A federal judge approved the release of a Georgia woman and her Tennessee son on Monday on suspicion of being involved in the January 6 riots at the US Capitol.
Lisa Eisenhart has been accused of breaking into the Capitol with her son Eric Manchel, photographed in the Senate with flexible plastic handcuffs.
Judge Royce C. Lambert of the US District Court in Washington, DC approved the release of Eisenhart and Manchel to “third-party caretakers” and placed them under house arrest, along with other conditions. They monitor their location and are banned from using the internet. Or contact others involved in the January 6th event.
These conditions were previously established by the Federal Justice of the Peace in Tennessee.
The two were previously ordered to be detained awaiting trial, but the Federal Court of Appeals in the District of Columbia said on Friday that a lower court was “plausible as to why these strict (release) conditions do not reasonably guarantee public safety. I didn’t explain it. “
“In summary, the district court is clear and convincing to the government, as the records strongly suggest that Manchel and Eisenhart show no safety risks when exposed to strict release conditions. I clearly made a mistake in finding that some evidence proved that claim. “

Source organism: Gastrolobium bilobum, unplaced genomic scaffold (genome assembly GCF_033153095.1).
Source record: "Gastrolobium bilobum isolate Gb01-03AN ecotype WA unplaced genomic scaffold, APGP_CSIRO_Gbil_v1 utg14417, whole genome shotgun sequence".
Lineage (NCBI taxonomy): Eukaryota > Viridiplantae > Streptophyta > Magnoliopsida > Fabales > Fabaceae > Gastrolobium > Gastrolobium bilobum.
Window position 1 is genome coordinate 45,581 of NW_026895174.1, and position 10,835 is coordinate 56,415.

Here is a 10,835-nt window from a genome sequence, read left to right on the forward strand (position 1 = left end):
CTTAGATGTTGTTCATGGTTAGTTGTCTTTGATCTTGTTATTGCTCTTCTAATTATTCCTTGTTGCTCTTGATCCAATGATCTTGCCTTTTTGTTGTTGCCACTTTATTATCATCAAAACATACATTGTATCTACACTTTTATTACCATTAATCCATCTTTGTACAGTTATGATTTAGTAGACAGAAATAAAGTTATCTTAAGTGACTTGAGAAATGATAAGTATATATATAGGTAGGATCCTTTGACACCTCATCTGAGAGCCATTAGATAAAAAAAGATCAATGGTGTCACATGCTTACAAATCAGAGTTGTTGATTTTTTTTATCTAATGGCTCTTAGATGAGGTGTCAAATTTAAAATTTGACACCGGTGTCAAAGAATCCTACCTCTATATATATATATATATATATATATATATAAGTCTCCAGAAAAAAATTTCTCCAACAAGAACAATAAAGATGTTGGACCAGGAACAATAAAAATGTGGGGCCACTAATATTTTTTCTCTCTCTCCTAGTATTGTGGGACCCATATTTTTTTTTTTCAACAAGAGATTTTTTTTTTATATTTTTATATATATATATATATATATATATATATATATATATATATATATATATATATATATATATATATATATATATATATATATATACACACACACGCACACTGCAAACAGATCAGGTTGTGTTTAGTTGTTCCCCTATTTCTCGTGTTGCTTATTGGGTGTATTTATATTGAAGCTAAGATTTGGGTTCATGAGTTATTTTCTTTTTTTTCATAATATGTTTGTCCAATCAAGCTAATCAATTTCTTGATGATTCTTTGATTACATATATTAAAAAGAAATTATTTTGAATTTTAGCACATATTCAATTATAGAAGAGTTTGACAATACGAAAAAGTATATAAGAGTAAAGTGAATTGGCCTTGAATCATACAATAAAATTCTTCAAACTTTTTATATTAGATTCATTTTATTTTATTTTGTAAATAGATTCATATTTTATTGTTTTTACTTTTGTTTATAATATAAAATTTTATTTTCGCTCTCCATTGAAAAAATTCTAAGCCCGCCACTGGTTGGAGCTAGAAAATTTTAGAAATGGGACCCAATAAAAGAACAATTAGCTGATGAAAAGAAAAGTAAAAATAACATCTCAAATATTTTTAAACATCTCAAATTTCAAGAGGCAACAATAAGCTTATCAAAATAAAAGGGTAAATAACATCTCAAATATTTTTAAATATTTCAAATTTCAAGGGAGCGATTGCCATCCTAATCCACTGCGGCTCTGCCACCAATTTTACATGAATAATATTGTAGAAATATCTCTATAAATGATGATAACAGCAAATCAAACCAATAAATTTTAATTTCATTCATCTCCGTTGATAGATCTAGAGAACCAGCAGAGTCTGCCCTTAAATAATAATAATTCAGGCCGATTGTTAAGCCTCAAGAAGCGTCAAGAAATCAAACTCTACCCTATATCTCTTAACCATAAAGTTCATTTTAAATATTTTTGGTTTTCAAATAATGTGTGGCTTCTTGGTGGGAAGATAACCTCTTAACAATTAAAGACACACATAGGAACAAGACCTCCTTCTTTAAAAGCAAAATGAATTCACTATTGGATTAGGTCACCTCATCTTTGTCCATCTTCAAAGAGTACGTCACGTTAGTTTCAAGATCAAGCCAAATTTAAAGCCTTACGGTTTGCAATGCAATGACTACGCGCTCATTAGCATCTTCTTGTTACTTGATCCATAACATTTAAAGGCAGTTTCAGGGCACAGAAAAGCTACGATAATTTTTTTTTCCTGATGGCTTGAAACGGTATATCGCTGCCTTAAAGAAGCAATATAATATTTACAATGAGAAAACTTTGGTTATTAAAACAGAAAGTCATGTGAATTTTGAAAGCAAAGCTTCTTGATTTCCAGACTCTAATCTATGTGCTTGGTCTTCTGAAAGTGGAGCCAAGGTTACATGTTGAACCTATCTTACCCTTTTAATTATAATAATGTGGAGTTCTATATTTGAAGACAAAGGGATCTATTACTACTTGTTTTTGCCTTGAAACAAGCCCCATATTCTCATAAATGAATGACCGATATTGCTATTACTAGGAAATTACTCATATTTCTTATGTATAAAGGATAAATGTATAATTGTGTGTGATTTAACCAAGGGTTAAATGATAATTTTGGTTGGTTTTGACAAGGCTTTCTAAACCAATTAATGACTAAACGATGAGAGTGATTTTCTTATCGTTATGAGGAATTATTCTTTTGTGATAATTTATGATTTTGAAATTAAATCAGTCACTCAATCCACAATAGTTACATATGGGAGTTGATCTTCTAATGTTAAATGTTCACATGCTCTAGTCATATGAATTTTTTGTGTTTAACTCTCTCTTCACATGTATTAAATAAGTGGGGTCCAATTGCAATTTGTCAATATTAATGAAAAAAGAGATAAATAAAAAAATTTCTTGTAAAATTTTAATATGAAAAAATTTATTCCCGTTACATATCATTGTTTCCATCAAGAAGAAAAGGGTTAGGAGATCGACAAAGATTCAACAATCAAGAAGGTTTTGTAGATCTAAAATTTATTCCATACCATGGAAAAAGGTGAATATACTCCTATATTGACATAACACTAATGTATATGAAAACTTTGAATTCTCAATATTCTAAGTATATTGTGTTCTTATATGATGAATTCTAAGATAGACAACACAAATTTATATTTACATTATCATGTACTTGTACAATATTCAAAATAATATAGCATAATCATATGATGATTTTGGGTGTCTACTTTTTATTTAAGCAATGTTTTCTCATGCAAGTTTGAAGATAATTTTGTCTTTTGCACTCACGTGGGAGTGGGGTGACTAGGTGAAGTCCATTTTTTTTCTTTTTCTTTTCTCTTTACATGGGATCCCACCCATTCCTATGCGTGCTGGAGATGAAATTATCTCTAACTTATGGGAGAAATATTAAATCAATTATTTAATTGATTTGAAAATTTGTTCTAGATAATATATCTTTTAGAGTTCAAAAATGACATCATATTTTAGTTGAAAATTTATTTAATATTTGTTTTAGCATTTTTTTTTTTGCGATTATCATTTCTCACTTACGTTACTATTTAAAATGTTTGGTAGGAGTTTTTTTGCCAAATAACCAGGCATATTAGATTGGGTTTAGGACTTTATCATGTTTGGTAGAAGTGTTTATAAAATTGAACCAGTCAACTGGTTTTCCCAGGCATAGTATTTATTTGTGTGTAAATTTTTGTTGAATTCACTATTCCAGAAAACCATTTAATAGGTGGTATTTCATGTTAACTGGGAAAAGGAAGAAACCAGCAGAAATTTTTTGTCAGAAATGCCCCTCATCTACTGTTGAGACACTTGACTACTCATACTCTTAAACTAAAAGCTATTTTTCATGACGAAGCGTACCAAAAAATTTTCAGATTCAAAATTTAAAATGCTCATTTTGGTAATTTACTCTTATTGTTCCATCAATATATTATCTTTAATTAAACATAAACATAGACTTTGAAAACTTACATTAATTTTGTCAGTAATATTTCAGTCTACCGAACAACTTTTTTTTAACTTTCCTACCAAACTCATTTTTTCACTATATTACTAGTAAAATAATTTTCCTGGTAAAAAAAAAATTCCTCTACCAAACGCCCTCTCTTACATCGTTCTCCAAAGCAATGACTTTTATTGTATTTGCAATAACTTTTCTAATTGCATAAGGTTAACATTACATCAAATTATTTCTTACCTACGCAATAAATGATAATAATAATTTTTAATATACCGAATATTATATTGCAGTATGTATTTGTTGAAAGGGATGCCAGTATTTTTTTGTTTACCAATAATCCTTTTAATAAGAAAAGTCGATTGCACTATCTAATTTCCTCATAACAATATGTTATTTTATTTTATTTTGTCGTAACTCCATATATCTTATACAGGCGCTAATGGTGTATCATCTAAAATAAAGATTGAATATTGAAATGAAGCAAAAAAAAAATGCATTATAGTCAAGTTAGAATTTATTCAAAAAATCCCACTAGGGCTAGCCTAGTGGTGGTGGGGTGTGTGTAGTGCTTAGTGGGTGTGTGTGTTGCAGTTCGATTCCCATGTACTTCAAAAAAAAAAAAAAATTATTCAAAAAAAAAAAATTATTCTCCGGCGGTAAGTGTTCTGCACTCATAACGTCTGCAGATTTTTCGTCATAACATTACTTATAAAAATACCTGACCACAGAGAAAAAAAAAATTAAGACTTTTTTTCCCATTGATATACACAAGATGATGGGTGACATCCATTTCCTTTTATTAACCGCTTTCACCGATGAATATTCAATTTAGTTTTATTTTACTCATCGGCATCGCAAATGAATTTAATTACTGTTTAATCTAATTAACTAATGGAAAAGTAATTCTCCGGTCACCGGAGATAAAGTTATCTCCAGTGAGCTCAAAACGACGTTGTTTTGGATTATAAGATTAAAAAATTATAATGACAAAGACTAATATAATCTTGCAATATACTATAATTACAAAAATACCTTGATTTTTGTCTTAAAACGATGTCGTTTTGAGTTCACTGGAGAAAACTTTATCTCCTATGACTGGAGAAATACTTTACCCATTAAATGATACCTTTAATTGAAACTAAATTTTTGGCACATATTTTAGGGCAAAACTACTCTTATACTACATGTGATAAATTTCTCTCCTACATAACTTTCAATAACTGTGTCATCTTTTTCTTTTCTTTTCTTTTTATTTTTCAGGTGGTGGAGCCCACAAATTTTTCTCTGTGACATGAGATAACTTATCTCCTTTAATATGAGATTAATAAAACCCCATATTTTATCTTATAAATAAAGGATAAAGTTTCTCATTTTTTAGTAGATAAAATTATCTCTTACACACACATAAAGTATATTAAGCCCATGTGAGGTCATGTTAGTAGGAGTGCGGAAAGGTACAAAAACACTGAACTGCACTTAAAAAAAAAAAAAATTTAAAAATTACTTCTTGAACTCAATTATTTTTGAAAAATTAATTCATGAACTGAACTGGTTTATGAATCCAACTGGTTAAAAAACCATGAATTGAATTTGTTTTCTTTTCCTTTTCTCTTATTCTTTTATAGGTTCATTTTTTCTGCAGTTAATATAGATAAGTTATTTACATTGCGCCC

After the Court of Appeals ruling, federal prosecutors withdrew allegations to detain the pair while awaiting trial.
Eisenberth and Manchel are facing a hearing on April 13 by a video conference in federal court in Washington, DC. They have been charged with violent invasion and chaotic behavior, conspiracy and civil turmoil on the grounds of the Capitol. If convicted, they can each face up to 20 years.
Prosecutors say the two were tactical and bulletproof vests in the Capitol, and Manchel had a stun gun. Manchel also recorded a parliamentary assault, and prosecutors say the video shows a pair of weapons hidden in a bag before entering the building. A search of Nashville’s house in Manchel found assault rifles, sniper rifles with tripods, shotguns, pistols, hundreds of ammunition, and drum-style magazines.